The Structural Biology department offers course work and opportunities for research in structural biology, though our students also draw on the wide array of courses offered by other departments and programs. Information about additional courses can be obtained from the Stanford University Bulletin.

For list of course requirments, please visit:

SBIO 199. Undergraduate Research Investigations sponsored by individual faculty members. Prerequisite: consent of instructor.
1-18 units, Aut, Win, Spr, Sum (Staff)

SBIO 228. Computational Structural Biology-(Same as BIOPHYS 228.) Interatomic forces and interactions such as electrostatics and hydrophobicity, and protein structure in terms of amino acid properties, local chain conformation, secondary structure, domains, and families of folds.  How protein motion can be simulated. Bioinformatics introduced in terms of methods that compare proteins via their amino acid sequences and their three-dimensional structures. Structure prediction via simple comparative modeling. How to detect and model remote homologues.  Predicting the structure of a protein from knowledge of its amino acid sequence. Via Internet.
3 units, Aut, Spr (Levitt, M)

SBIO 229. The Eukaryote Chromosome - The principles of chromosome structure and function including the structure, dynamics, and topological forms of DNA; units and hierarchies of DNA coiling in chromosomes; centromeres, telomeres, and basis of chromosome maintenance and sorting in mitosis; mechanism of gene activation with particular regard to enhancer, promoter, and terminator sequences; basis of sequence-specific protein-DNA interaction; and organization and assembly of the cell nucleus. Prerequisite: knowledge of basic biochemistry and cell biology.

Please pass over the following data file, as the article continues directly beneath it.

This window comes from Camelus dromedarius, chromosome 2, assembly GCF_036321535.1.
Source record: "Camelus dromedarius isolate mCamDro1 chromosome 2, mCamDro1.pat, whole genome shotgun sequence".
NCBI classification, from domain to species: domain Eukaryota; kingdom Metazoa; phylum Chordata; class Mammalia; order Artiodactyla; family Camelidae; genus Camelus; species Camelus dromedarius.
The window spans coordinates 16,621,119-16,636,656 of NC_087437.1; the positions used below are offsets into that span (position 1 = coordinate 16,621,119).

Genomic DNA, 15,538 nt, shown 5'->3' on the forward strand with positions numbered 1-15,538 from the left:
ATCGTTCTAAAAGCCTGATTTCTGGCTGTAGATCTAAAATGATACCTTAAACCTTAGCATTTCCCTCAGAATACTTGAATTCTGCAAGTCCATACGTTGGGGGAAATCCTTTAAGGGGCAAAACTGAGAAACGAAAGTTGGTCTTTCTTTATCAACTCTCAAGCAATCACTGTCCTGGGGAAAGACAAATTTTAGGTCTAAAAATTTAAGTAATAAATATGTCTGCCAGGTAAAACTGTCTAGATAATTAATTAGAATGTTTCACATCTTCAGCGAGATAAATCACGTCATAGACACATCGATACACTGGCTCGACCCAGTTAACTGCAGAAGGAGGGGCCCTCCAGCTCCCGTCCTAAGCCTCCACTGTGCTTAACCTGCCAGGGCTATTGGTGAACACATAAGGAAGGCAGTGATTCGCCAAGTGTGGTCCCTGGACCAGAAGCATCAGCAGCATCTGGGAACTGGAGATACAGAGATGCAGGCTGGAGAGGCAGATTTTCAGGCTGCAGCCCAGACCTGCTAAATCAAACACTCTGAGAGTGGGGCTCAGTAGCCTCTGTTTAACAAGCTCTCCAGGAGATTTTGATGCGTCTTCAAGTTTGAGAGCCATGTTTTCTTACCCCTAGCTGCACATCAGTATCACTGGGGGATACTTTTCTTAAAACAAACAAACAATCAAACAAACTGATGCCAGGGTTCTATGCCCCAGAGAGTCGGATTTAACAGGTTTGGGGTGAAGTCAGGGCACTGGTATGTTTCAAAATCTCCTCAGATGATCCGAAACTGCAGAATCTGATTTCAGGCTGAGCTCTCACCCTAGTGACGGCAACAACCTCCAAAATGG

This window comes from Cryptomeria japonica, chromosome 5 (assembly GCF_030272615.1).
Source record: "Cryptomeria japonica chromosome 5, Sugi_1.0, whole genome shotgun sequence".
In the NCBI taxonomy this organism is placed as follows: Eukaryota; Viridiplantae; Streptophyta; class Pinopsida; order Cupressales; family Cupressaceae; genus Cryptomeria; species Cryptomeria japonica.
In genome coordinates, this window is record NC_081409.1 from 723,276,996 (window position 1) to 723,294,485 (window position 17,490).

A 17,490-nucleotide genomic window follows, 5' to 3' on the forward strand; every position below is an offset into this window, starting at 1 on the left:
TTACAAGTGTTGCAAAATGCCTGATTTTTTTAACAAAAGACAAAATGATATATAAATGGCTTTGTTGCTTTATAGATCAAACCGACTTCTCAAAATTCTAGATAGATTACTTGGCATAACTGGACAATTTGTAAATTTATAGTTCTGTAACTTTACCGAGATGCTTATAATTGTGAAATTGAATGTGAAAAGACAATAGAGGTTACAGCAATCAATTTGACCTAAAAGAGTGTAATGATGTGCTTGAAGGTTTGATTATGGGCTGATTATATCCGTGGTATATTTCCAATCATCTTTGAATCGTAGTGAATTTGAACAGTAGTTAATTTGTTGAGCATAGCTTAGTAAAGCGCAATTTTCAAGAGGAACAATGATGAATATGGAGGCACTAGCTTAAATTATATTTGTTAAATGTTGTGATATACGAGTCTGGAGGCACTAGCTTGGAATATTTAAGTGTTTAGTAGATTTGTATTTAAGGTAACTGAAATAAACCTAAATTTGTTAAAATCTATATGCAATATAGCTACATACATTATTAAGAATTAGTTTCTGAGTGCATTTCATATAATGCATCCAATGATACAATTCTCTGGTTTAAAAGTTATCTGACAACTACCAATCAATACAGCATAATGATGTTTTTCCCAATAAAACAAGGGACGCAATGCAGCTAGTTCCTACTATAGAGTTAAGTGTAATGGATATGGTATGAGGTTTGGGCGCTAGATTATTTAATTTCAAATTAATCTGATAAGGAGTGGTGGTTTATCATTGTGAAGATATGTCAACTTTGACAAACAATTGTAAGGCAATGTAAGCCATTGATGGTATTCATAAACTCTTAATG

3 units, not given this year

SBIO 241. Biological Macromolecules-(Same as BIOC 241, BIOPHYS 241.) The physical and chemical basis of macromolecular function.  Forces that stabilize biopolymers with three-dimensional structures and their functional implications.  Thermodynamics, molecular forces, and kinetics of enzymatic and diffusional processes, and relationship to their practical application in experimental design and interpretation. Biological function and the level of individual molecular interactions and at the level of complex processes. Case studies.  Prerequisites: introductory biochemistry and physical chemistry or consent of instructor.
3-5 units, Aut (Herschlag, D; Puglisi, J; Garcia, K; Ferrell, J; Block, S; Pande, V; Weis, W; Harbury, P)

SBIO 242. Methods in Molecular Biophysics-(Same as BIOPHYS 242.) The potential utility of physical approaches to research, and how to evaluate literature that incorporates these methods. Experimental methods in molecular biophysics from theoretical and practical standpoints.  Emphasis is on X-ray diffraction and nuclear magnetic resonance spectroscopy. Additional topics include fluorescence spectroscopy, circular dichroism, calorimetry, and separation methods. Prerequisite: physical chemistry or consent of instructor.
3 units, Puglisi, J; Weis, W.

SBIO 274. Topics in Nucleic Acid Structure and Function-Principles of nucleic acid structure and function. Methods for investigating nucleic acid structure. Limited to graduate students and postdoctoral fellows in structural biology. Prerequisite: consent of instructor.
2 units, Spr (Puglisi, J)

SBIO 299. Directed Reading in Structural Biology-Prerequisite: consent of instructor.
1-18 units, Aut, Win, Spr, Sum (Staff)

SBIO 399. Graduate Research-Investigations sponsored by individual faculty members. Prerequisite: consent of instructor.
1-18 units, Aut, Win, Spr, Sum (Staff)